Is not mentioned in James I's Book of Sports (1617) but was certainly well developed before the end of the century. An eleven‐a‐side match for 50 guineas was played in Sussex in 1697 and in 1709 Kent played Surrey at Dartford. Bowling was underarm and the bat was a heavy curved club. In 1744 there was an attempt to formulate agreed rules and the same year an All England XI played the men of Kent at the Artillery Ground, Finsbury. A meeting at the Star and Garter in 1774 drew up new rules, with 22‐yard pitches, 4‐ball overs, stumping, and no‐balling: ‘the wicket‐keeper should not by any noise incommode the striker.’ In 1787 Thomas Lord opened his new ground at Marylebone and in 1788 the Marylebone Cricket Club issued revised rules, prohibiting any attempt to impede a fielder while making a catch. The club moved to its present ground in 1814.
The most important change in the rules in the 19th cent. was the introduction of overarm bowling in 1864 after vehement controversy. The Gentlemen v. Players match was first held in 1806 and was annual after 1819; Oxford v. Cambridge dates from 1827. By 1864 enough cricket was being played for John Wisden, himself a celebrated bowler, to launch his Cricketers' Almanack. The first test match was played at Melbourne in 1877, when Australia won, and when they won again at the Oval in 1882, the Sporting Times declared that the ashes of English cricket would be taken to Australia. Though county teams competed from early days, the county championship did not start until 1889, and was dominated in its early years by Nottinghamshire, Surrey, Yorkshire, and Lancashire. Gloucestershire, for whom the great W. G. Grace played, had been strong in the 1870s. Grace, probably the best known of all Victorian figures, gave cricket a national following.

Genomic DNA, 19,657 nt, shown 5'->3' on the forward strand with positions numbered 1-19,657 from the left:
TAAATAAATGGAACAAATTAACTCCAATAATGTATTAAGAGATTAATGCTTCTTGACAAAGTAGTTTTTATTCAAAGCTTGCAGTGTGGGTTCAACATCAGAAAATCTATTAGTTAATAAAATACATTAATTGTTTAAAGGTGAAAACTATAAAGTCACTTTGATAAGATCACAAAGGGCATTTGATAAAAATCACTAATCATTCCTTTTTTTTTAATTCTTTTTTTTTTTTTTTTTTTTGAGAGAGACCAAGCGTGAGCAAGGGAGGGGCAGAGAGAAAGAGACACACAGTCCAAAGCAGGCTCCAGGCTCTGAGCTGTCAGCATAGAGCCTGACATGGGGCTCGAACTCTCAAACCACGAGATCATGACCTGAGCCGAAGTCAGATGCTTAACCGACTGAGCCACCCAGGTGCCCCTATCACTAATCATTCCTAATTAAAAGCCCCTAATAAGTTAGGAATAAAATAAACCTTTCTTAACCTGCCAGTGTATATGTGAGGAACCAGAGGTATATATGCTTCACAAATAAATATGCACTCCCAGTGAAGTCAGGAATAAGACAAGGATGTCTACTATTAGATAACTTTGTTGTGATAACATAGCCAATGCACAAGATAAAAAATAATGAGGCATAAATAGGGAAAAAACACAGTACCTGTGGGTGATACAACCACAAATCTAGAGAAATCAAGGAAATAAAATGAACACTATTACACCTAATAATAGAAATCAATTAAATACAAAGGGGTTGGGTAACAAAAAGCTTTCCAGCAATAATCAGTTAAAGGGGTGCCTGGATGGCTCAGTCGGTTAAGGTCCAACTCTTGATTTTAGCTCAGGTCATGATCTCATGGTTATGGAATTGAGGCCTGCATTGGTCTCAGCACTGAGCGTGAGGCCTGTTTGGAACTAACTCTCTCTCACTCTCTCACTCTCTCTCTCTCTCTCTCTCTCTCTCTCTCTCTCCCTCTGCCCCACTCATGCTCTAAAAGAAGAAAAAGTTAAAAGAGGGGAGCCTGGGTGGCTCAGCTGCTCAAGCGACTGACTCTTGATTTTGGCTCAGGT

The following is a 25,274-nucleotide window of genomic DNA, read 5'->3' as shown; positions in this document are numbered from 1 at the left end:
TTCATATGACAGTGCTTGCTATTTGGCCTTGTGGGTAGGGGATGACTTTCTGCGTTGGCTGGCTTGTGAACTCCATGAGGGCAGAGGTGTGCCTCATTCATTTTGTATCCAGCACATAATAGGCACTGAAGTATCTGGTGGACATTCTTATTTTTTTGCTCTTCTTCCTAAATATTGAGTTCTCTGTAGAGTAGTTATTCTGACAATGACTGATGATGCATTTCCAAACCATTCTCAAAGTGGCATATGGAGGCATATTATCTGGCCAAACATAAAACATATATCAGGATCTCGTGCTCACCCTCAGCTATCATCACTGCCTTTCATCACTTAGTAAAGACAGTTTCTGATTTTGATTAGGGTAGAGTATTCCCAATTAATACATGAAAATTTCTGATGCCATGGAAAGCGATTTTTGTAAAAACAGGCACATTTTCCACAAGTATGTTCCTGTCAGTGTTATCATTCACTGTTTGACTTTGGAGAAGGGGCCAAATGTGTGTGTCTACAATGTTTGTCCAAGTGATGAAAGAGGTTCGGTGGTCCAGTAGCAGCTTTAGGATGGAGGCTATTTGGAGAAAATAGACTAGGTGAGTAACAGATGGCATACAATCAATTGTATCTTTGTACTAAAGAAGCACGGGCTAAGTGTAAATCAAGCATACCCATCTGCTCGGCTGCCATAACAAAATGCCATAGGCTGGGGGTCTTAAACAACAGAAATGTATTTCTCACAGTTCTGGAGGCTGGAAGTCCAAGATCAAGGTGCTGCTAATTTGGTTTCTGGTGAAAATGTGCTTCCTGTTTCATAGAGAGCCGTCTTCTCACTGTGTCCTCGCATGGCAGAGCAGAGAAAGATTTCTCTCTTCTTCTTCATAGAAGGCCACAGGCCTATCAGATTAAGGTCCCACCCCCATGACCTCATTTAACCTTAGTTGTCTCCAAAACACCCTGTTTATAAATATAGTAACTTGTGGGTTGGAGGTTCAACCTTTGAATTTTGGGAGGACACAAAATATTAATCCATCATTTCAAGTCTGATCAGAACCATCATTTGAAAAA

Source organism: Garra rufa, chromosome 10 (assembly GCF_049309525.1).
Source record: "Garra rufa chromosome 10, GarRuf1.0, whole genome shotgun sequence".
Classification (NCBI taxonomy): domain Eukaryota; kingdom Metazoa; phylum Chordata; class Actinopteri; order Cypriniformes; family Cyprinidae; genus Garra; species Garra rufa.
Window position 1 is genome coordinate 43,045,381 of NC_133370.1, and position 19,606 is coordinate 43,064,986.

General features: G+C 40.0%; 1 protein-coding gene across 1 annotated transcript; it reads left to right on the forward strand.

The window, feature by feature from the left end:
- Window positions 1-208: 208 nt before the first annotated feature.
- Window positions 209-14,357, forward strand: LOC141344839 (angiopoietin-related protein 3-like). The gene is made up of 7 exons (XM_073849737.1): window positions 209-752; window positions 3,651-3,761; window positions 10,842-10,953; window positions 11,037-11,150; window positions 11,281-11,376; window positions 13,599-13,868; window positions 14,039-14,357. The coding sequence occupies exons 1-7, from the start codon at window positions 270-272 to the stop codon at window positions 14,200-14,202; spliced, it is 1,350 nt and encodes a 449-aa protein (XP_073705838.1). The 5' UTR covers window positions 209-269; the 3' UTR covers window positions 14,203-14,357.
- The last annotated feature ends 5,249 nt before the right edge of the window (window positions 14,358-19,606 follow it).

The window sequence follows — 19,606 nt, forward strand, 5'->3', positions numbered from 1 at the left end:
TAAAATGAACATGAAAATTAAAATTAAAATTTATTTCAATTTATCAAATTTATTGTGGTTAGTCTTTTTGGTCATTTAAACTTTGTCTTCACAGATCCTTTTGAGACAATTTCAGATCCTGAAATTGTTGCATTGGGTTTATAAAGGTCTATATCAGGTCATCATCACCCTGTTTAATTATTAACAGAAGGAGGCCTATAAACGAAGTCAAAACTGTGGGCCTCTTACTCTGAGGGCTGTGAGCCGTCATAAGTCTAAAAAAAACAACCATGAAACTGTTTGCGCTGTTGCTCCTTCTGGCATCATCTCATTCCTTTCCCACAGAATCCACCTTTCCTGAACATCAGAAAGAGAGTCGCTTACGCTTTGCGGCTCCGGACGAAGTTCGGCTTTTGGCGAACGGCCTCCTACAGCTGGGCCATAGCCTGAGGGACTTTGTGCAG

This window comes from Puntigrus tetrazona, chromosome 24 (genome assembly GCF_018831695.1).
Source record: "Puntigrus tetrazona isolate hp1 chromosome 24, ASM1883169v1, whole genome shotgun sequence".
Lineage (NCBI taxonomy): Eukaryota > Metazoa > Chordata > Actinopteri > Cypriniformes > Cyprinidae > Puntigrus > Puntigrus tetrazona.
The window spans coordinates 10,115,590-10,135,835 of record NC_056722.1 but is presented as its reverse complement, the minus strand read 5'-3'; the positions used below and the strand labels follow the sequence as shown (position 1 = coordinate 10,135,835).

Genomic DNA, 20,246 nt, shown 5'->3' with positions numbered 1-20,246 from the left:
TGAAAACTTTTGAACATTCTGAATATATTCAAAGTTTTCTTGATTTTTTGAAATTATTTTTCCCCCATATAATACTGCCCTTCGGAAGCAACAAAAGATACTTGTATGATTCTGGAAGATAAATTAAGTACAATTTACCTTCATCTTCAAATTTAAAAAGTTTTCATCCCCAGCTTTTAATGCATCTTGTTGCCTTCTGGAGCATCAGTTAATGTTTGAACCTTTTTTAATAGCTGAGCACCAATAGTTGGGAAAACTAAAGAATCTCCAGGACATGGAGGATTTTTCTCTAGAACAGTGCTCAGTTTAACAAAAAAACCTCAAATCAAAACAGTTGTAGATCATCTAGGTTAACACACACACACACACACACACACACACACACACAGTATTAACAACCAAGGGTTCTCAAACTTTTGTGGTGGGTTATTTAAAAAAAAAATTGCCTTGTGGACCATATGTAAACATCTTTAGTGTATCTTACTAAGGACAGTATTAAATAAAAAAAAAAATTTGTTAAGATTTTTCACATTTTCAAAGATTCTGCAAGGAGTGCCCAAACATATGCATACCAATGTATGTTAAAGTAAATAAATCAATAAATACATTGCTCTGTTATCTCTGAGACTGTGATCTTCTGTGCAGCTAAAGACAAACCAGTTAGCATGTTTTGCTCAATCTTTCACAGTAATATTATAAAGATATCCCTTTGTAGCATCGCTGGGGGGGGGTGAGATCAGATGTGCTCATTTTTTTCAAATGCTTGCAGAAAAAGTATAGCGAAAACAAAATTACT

The two main developments of 20th‐cent. cricket were the spread of international competition, as the West Indies, India, Pakistan, Sri Lanka, and others came in to join England, Australia, New Zealand, and South Africa, and the introduction after the Second World War of limited‐over cricket at the highest level. Limited‐over cricket was not quite the innovation sometimes suggested, since village, club, and northern league cricket had always been played on that basis. It was made necessary because gate money could no longer support the traditional county championship in the face of alternative leisure attractions.
Subjects: Regional and National History.